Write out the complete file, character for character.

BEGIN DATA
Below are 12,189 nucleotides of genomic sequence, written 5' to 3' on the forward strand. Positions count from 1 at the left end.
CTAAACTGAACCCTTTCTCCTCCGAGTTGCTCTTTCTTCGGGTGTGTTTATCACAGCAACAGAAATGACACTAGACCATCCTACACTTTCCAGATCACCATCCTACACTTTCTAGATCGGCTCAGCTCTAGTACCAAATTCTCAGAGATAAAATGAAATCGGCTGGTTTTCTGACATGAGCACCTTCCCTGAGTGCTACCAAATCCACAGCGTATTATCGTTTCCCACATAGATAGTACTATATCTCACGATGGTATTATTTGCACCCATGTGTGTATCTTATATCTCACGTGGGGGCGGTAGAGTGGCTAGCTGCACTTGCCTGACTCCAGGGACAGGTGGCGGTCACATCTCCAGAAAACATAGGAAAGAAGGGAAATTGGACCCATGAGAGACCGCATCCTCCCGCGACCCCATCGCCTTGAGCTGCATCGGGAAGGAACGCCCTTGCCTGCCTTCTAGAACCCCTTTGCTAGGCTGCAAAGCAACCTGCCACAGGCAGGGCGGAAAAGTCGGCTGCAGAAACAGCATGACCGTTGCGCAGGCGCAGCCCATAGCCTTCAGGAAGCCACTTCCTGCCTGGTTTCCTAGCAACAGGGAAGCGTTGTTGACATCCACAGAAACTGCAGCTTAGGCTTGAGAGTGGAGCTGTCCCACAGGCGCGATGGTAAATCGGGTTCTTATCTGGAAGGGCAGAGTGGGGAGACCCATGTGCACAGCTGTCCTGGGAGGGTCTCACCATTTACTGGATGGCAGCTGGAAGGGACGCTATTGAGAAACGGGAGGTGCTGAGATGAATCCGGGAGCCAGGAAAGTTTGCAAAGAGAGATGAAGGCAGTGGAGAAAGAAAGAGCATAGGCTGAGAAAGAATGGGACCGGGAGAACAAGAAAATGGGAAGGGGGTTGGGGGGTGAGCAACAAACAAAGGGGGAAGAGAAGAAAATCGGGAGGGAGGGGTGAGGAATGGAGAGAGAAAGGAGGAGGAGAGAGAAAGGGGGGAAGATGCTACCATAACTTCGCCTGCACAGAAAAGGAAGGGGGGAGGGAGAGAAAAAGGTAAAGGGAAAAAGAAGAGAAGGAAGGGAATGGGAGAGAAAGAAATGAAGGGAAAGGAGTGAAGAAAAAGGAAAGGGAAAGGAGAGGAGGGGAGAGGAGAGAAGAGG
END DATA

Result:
Below are 12,189 nucleotides of genomic sequence, written 5' to 3' on the forward strand. Positions count from 1 at the left end.
CTAAACTGAACCCTTTCTCCTCCGAGTTGCTCTTTCTTCGGGTGTGTTTATCACAGCAACAGAAATGACACTAGACCATCCTACACTTTCCAGATCACCATCCTACACTTTCTAGATCGGCTCAGCTCTAGTACCAAATTCTCAGAGATAAAATGAAATCGGCTGGTTTTCTGACATGAGCACCTTCCCTGAGTGCTACCAAATCCACAGCGTATTATCGTTTCCCACATAGATAGTACTATATCTCACGATGGTATTATTTGCACCCATGTGTGTATCTTATATCTCACGTGGGGGCGGTAGAGTGGCTAGCTGCACTTGCCTGACTCCAGGGACAGGTGGCGGTCACATCTCCAGAAAACATAGGAAAGAAGGGAAATTGGACCCATGAGAGACCGCATCCTCCCGCGACCCCATCGCCTTGAGCTGCATCGGGAAGGAACGCCCTTGCCTGCCTTCTAGAACCCCTTTGCTAGGCTGCAAAGCAACCTGCCACAGGCAGGGCGGAAAAGTCGGCTGCAGAAACAGCATGACCGTTGCGCAGGCGCAGCCCATAGCCTTCAGGAAGCCACTTCCTGCCTGGTTTCCTAGCAACAGGGAAGCGTTGTTGACATCCACAGAAACTGCAGCTTAGGCTTGAGAGTGGAGCTGTCCCACAGGCGCGATGGTAAATCGGGTTCTTATCTGGAAGGGCAGAGTGGGGAGACCCATGTGCACAGCTGTCCTGGGAGGGTCTCACCATTTACTGGATGGCAGCTGGAAGGGACGCTATTGAGAAACGGGAGGTGCTGAGATGAATCCGGGAGCCAGGAAAGTTTGCAAAGAGAGATGAAGGCAGTGGAGAAAGAAAGAGCATAGGCTGAGAAAGAATGGGACCGGGAGAACAAGAAAATGGGAAGGGGGTTGGGGGGTGAGCAACAAACAAAGGGGGAAGAGAAGAAAATCGGGAGGGAGGGGTGAGGAATGGAGAGAGAAAGGAGGAGGAGAGAGAAAGGGGGGAAGATGCTACCATAACTTCGCCTGCACAGAAAAGGAAGGGGGGAGGGAGAGAAAAAGGTAAAGGGAAAAAGAAGAGAAGGAAGGGAATGGGAGAGAAAGAAATGAAGGGAAAGGAGTGAAGAAAAAGGAAAGGGAAAGGAGAGGAGGGGAGAGGAGAGAAGAGG